The financial plan shall be essential if we are to meet our objectives. The intention is to finance growth through cash flow.
One of the most important factors will be the payment terms as agreed between the client or customer. We can't push our customers hard on collection days, because they are extremely sensitive and will normally judge us on our terms. However there are certain instances where we will have the bargaining power instead of the customer. Examples include informal traders and actual consumers of our products. Therefore there is need to develop a permanent system of receivables financing mutually agreed between both parties. Hence in the financial plan we intend to have the following:
Of these only (1) and (3) are flexible.
The financial plan depends on important assumptions, most of which are included in the financial plan as annual assumptions. The monthly assumptions are included in the appendix. From the beginning, we recognize that collection days are critical, but not a factor we can influence easily. At least we are planning on the problem, and dealing with it. Interest rates, tax rates, and personnel burden are based on conservative assumptions.
Some of the more important underlying assumptions are:
Other key financial assumptions, including 30-day average collection days, sales entirely on invoice basis including a favorable deposit policy, expenses mainly on a net 30 day basis, 30 days on average for payment of invoices, and present-day interest rates.
We foresee growth in sales at a faster rate than operating expenses, and a bump in our collection days as we seek to spread the business during start-up.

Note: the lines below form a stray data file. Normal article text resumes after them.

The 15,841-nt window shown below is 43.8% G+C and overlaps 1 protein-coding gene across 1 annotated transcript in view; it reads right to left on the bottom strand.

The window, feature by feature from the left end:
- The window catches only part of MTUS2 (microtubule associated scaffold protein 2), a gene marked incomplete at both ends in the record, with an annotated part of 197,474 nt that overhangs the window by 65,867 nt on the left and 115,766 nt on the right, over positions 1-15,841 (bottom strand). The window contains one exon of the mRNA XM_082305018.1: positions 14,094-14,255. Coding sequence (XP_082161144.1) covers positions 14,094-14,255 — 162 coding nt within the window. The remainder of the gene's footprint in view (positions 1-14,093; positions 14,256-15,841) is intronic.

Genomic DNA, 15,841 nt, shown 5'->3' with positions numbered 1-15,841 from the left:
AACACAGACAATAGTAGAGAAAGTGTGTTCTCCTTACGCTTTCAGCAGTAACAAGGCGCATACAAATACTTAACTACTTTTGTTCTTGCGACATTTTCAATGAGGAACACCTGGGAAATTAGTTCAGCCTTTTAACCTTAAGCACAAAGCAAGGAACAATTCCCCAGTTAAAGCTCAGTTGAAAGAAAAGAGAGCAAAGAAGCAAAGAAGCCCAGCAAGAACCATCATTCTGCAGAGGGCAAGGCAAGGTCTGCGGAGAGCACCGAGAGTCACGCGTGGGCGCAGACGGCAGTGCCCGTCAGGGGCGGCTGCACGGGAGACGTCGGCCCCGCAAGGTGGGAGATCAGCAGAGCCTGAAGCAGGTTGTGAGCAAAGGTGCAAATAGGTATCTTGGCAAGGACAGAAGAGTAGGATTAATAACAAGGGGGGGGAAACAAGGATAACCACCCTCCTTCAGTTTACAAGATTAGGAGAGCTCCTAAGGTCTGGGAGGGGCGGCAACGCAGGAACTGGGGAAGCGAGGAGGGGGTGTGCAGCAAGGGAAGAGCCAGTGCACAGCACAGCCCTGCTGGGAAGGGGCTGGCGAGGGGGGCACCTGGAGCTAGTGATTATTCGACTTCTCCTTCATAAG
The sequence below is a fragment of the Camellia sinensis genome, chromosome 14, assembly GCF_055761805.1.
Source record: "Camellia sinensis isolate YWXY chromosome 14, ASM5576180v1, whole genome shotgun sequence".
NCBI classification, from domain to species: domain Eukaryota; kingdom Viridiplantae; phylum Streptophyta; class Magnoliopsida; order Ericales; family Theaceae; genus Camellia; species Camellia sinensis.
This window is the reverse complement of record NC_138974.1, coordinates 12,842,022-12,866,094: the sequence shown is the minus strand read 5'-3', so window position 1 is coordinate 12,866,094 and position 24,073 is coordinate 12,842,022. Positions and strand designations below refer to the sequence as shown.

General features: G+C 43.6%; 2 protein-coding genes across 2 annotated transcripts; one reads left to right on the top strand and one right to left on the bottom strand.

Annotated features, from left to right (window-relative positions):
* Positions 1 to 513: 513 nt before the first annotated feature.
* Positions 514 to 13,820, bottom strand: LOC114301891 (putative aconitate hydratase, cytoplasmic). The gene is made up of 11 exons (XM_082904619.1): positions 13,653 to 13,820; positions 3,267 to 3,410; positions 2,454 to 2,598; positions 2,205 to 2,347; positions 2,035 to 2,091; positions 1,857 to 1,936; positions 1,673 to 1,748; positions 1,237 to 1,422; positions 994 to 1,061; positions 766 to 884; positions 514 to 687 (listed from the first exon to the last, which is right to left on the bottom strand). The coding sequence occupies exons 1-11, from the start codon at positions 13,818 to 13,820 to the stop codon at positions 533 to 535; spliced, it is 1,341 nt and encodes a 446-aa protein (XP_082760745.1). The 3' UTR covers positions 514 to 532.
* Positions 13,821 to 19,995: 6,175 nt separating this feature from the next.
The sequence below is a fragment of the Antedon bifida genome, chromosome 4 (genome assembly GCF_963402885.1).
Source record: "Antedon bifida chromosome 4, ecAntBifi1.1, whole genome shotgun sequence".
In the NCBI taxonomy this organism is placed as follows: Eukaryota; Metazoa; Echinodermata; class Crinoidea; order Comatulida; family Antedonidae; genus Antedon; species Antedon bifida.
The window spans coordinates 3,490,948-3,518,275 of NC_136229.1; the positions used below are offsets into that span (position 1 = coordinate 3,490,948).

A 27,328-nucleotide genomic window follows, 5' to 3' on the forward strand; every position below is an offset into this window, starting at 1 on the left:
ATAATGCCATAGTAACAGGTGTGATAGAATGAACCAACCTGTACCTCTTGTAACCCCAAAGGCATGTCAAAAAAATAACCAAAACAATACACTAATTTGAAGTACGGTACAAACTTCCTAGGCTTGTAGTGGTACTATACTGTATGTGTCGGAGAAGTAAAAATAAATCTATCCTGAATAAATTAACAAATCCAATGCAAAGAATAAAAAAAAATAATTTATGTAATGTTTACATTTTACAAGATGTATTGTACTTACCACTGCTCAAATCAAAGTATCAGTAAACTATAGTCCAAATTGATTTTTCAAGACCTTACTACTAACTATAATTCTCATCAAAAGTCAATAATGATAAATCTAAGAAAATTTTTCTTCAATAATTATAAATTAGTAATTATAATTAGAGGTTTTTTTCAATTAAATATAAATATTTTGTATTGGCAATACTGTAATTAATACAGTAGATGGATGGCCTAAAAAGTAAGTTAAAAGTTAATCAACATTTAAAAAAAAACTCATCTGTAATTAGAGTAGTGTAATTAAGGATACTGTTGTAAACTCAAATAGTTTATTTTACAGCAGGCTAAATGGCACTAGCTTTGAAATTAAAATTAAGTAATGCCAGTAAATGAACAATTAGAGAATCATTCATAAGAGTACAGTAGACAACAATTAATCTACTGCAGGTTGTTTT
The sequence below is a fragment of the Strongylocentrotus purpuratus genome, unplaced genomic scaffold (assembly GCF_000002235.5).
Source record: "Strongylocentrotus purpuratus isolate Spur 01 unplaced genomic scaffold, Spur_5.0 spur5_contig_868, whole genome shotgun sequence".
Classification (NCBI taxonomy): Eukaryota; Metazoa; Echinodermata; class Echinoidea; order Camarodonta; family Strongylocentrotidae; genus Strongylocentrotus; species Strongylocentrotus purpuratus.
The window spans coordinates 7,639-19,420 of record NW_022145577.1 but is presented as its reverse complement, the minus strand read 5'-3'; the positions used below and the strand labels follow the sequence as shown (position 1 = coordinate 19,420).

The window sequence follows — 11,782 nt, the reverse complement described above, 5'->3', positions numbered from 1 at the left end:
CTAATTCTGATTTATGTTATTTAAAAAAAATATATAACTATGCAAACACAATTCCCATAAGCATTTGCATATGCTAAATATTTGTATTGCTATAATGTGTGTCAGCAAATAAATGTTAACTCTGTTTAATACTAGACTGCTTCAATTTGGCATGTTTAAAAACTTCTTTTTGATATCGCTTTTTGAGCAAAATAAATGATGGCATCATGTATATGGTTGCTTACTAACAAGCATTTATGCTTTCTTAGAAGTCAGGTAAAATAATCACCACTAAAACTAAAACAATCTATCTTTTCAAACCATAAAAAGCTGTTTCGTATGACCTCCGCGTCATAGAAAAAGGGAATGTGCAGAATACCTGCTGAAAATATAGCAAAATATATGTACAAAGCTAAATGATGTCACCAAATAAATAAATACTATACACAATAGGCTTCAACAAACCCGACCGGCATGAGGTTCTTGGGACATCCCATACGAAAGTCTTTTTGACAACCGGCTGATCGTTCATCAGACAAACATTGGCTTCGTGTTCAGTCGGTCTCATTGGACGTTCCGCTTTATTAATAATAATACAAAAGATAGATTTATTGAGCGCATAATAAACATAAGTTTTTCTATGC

Collection days are very important. We do not want to let our average collection days get above 30 under any circumstances. This could cause a serious problem with cash flow, because our working capital situation is chronically tight. However, we recognize that we cannot control this factor easily, because of the relationship with our clients.
Our break-even analysis will be based on running costs, that is costs we shall incur in keeping the business running, including salaries and wages, rent, machine maintenance costs, water and electricity, insurance amongst others. We estimate the company will comfortably exceed the break-even sales volume.
Baby Nappies World will receive its revenue streams from sales of its diapers and sanitary pads. However we will also look into whether we are able to generate revenue from by-products obtained from manufacturing our main products. Additional research into the above shall be undertaken.
Initial expenses shall not be extremely high considering the fact that the manufacture of our products does not require much electricity (220v) or water. Expenses will be brought about by transport charges incurred in delivering our products to customers, as well as going out on sales calls procuring orders. However the strategy will involve including these charges in the prices of our products. As time progresses we intend to undertake marketing programs to ensure awareness of our existence on the market. Invariably this will result in marketing expenses being incurred.
Our projected profit and loss is shown in the appendix, with sales increasing from more than P748,800 the first year to more than P1,075,200 the second, and P1,142,400 in the third year. We do expect to more than break-even in the first year of operation. As with the break-even, we are projecting very conservatively regarding cost of sales and gross margin. Our cost of sales should be much lower, and gross margin higher, than in this projection.
Our cash flow is shown in the following chart and table.
The balance sheet shows healthy growth of net worth, and strong financial position. The three-year estimates are included in the appendix.
Standard business ratios are shown in the following table. The Industry Profile column shows ratios for Standard Industry Code (SIC) 2676, Sanitary Paper Products.